PCI raises concerns over non-receipt of MDR reimbursements for digital payments from banks


Payments Corporation of India (PCI), the representative body of non-banking merchant aggregators, on Thursday raised concerns over non-receipt of reimbursements of MDR (Merchant Discount Rate) by merchant aggregators, from the related acquiring banks since January 2018.

The key stakeholders in a debit card transaction include the issuing banks, card networks, acquiring banks, merchant acquirers and payment service providers. MDR is the charge for facilitating a digital transaction and is to be split among all stakeholders.

When any payment is made at a merchant Point of Sale (PoS) through POS machine or QR scan & pay or online mode of payment, the MDR charge is payable by the merchant to his bank (acquirer).

The Ministry of Electronics and Information Technology had issued a notification in December 2017, stating that the MDRs would be reimbursed by the government on transactions up to Rs 2,000. This was applicable on all transactions below Rs. 2,000 made through debit cards, BHIM UPI or Aadhaar-enabled payments systems.

In its statement, the PCI stated that there is still ambiguity on the extent of MDR reimbursements that will be passed on to the aggregators, and the industry fears that banks will only pass on a small proportion of the reimbursements to merchant aggregators and acquirers, while retaining the bulk of it themselves. This is likely to seriously impact the operating ability of merchant aggregators and dent the efforts to promote digital payments.

Further, the industry body stated that it believes MeitY (Ministry of Electronics and Information Technology) has already reimbursed the MDR subsidies to banks, but most of the banks have yet not reimbursed the due share to aggregators. According to the statement, payment companies have been constantly following up with banks but are yet to receive such reimbursements. For most payment companies MDR is the major source of their entire business revenue and non-receipt of such reimbursements, and a lack thereof poses a serious impact to their businesses.

Considering transaction data from Reserve Bank of India (RBI) and National Payments Corporation of India (NPCI) for debit cards, UPI, BHIM and AEPS from January to June 2018, over 3,000 million transactions are processed with value of more than Rs 4,50,000 crore.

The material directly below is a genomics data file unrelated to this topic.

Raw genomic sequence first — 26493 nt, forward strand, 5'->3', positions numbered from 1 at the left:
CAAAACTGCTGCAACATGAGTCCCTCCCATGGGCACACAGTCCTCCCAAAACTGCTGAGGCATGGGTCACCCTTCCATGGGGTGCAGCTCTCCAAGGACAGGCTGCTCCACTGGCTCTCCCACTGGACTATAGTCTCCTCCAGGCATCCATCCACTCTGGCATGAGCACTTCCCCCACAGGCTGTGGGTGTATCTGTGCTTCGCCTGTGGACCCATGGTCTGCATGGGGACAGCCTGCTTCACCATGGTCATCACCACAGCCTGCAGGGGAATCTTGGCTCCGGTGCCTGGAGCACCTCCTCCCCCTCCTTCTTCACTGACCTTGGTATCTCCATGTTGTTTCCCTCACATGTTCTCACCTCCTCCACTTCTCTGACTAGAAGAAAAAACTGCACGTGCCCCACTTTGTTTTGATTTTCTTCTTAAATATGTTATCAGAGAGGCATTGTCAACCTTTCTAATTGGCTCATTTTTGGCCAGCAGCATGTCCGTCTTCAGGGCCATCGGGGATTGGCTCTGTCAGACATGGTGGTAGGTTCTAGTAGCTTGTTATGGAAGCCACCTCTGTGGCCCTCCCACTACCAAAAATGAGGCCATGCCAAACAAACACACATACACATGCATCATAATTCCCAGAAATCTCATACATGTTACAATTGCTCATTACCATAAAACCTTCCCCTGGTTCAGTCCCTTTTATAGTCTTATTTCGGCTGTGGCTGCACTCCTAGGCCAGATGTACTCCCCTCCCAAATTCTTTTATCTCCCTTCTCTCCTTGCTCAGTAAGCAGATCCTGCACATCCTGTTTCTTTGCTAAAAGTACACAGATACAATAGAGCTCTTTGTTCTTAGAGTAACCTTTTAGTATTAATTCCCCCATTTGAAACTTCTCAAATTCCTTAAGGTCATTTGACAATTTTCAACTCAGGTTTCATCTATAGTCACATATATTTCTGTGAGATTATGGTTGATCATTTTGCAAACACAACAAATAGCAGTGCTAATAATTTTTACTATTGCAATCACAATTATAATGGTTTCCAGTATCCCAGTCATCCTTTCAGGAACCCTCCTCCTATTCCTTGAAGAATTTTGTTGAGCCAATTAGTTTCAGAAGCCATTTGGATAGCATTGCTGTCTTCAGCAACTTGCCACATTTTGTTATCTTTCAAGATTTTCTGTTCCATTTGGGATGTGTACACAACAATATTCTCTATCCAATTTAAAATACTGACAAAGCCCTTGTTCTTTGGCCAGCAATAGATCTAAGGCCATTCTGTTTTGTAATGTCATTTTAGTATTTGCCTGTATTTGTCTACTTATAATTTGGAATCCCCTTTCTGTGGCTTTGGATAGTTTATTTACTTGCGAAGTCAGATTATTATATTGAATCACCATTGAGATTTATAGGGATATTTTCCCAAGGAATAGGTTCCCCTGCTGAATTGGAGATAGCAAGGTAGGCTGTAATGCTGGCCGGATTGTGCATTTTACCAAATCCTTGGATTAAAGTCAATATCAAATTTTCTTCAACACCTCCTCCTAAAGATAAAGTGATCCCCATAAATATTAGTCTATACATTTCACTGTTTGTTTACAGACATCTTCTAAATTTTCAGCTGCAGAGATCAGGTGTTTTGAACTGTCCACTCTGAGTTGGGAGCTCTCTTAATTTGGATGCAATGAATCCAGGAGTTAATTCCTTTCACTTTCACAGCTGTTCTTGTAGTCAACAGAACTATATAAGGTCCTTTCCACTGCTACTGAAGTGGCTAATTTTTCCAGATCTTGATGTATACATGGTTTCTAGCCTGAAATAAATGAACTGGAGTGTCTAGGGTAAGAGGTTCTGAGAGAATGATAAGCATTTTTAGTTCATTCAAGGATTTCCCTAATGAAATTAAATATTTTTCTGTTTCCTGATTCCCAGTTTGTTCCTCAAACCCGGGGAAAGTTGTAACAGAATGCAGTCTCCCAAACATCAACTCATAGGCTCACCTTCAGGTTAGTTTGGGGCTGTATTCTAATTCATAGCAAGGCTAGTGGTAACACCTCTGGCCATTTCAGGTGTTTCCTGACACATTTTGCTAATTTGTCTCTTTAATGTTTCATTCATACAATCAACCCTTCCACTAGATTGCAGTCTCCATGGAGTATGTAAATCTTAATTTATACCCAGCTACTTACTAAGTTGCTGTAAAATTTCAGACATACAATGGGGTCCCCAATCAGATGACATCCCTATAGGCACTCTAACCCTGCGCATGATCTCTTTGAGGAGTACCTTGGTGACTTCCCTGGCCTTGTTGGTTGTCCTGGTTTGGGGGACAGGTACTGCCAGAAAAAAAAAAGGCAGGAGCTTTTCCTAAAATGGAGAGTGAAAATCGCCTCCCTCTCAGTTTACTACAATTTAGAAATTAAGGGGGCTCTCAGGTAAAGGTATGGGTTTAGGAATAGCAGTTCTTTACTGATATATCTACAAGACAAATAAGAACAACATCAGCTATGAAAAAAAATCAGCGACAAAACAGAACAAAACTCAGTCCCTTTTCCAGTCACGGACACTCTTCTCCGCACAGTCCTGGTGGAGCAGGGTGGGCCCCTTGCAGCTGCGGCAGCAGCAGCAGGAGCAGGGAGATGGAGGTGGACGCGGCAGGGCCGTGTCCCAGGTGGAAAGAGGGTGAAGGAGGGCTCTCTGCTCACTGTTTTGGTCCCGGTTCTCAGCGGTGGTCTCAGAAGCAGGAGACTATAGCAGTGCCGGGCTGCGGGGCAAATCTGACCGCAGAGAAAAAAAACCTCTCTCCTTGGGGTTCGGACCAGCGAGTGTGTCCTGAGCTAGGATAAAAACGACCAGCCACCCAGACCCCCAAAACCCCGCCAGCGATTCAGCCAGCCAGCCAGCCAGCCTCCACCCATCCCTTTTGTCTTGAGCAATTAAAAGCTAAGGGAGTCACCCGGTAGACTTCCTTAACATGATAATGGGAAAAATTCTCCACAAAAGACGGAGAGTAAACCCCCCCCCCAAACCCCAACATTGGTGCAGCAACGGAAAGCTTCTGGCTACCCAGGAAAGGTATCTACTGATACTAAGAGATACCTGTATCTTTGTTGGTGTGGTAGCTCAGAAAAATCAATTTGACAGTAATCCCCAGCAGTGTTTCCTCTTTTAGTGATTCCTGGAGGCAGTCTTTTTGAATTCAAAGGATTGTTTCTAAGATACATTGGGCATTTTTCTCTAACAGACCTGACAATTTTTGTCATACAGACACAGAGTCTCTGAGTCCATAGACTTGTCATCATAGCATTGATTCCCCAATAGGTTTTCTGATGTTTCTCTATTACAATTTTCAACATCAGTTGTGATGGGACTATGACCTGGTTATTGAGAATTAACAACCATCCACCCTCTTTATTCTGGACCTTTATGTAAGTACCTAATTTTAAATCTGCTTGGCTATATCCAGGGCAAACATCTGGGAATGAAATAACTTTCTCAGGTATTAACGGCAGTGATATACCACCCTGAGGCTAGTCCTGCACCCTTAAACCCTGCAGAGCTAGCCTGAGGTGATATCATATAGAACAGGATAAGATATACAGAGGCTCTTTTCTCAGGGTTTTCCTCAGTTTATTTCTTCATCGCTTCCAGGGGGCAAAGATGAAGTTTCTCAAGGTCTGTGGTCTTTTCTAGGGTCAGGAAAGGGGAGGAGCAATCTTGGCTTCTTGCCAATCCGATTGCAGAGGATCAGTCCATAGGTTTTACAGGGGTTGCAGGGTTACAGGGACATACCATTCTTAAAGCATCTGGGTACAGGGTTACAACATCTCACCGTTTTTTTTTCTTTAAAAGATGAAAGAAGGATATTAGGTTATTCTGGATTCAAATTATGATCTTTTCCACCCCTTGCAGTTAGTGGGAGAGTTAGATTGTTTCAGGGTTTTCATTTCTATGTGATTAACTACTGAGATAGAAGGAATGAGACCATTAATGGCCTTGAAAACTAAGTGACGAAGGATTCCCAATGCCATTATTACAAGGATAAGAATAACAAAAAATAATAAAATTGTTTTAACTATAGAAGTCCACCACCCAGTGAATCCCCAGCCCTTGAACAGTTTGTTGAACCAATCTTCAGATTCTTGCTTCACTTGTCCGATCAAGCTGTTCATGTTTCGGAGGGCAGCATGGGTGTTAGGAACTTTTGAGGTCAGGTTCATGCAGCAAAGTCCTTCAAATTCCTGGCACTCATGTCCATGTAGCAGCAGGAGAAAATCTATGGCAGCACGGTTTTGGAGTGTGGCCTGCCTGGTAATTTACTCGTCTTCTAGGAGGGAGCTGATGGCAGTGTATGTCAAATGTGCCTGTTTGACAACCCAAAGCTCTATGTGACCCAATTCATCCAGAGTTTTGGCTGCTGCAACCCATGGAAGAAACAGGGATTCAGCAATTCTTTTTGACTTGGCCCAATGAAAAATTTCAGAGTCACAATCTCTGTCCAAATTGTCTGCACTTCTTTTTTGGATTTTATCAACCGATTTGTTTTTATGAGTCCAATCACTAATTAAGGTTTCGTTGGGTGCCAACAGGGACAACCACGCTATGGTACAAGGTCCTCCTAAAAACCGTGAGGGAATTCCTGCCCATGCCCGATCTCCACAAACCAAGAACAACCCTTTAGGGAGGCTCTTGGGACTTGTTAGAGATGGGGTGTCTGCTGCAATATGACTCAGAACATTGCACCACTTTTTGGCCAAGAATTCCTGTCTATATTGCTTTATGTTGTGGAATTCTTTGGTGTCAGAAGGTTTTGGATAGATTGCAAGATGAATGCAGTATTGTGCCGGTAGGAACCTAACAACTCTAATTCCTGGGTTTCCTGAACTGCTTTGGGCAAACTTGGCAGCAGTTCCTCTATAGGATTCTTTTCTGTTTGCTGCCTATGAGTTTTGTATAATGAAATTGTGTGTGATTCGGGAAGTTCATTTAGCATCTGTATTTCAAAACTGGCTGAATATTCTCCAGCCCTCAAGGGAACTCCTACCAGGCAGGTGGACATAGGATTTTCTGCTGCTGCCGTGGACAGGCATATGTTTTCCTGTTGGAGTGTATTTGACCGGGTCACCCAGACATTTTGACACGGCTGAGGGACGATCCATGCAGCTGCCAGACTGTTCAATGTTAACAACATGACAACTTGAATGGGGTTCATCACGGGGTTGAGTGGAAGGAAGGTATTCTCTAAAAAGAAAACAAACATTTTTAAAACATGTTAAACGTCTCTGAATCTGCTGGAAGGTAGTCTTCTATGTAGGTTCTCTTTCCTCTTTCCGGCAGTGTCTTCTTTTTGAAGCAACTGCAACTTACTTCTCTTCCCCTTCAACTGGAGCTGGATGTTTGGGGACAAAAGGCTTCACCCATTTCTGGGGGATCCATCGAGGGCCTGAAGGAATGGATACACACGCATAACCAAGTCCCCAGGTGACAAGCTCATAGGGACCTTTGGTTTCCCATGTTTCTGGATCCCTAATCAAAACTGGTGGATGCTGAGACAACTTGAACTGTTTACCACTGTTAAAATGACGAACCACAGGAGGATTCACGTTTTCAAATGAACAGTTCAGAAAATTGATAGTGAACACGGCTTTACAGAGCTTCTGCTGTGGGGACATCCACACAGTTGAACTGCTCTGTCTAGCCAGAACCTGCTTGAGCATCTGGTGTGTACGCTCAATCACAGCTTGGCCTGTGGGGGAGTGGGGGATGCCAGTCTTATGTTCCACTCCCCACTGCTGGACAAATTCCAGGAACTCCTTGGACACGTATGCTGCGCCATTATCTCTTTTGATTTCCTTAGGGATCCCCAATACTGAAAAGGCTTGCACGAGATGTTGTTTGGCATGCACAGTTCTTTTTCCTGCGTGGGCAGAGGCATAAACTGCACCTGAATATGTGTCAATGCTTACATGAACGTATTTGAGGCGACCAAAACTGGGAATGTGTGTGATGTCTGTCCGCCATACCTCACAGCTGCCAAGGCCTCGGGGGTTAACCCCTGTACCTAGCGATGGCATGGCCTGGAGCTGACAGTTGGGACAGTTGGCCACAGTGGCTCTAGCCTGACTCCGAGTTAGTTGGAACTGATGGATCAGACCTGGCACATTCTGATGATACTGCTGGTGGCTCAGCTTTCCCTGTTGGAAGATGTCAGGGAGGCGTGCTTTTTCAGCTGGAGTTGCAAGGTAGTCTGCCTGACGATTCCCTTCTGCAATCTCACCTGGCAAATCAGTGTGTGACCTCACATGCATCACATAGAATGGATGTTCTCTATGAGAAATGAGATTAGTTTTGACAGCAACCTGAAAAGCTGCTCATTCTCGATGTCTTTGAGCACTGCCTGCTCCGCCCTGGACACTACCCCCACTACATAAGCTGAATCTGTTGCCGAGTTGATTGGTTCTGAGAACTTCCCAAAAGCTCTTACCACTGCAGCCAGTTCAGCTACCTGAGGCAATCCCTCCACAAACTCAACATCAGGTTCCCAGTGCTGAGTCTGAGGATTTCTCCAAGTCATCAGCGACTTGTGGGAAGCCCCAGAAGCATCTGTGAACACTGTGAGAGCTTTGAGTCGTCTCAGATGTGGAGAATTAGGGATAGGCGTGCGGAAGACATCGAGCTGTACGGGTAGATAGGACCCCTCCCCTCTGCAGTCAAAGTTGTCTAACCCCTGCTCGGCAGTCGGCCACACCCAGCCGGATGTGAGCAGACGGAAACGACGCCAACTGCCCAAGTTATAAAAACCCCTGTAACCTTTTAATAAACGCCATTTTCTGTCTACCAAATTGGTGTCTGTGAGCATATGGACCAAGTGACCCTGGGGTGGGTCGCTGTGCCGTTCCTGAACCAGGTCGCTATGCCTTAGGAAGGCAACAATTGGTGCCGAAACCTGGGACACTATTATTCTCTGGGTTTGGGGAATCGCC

The payment council estimates that around 80 percent volume and 60 percent of the total value of transactions done through debit cards are for a value of below Rs 2,000.

This translates into a significant amount of business costs incurred on such transaction for which MDR reimbursement is due. Setting up of acceptance infrastructure as well as supporting small merchants in deeper pockets of the country involves high cost and low margins and absence of timely reimbursements, and the industry would be impacted in its efforts of promoting digital payments.

Vishwas Patel, Chairman of Payments Council of India, said,

“The prevailing ambiguity over MDR reimbursements is leading the same industry which supported Digital India to tremendous pressure. As far as I am aware, none of the banks have reimbursed for debit card / UPI / AEPS transactions processed from 1st January 2018 till date. Also, major Public Sector banks like State Bank of India have announced that they will not reimburse for Off Us transactions of Debit Cards for transaction amounts below Rs 1,000, though MeitY has said that they will be reimbursing the bank upto 0.40 percent of the transaction amount to banks.”

Vishwas further added that this particular move might make it unviable for non-banking merchant aggregators to process transactions below Rs 1,000. He also added that overall MDR reimbursement taking such a long time and fear of not getting sufficient share from banks is a major concern area right now for all the members.


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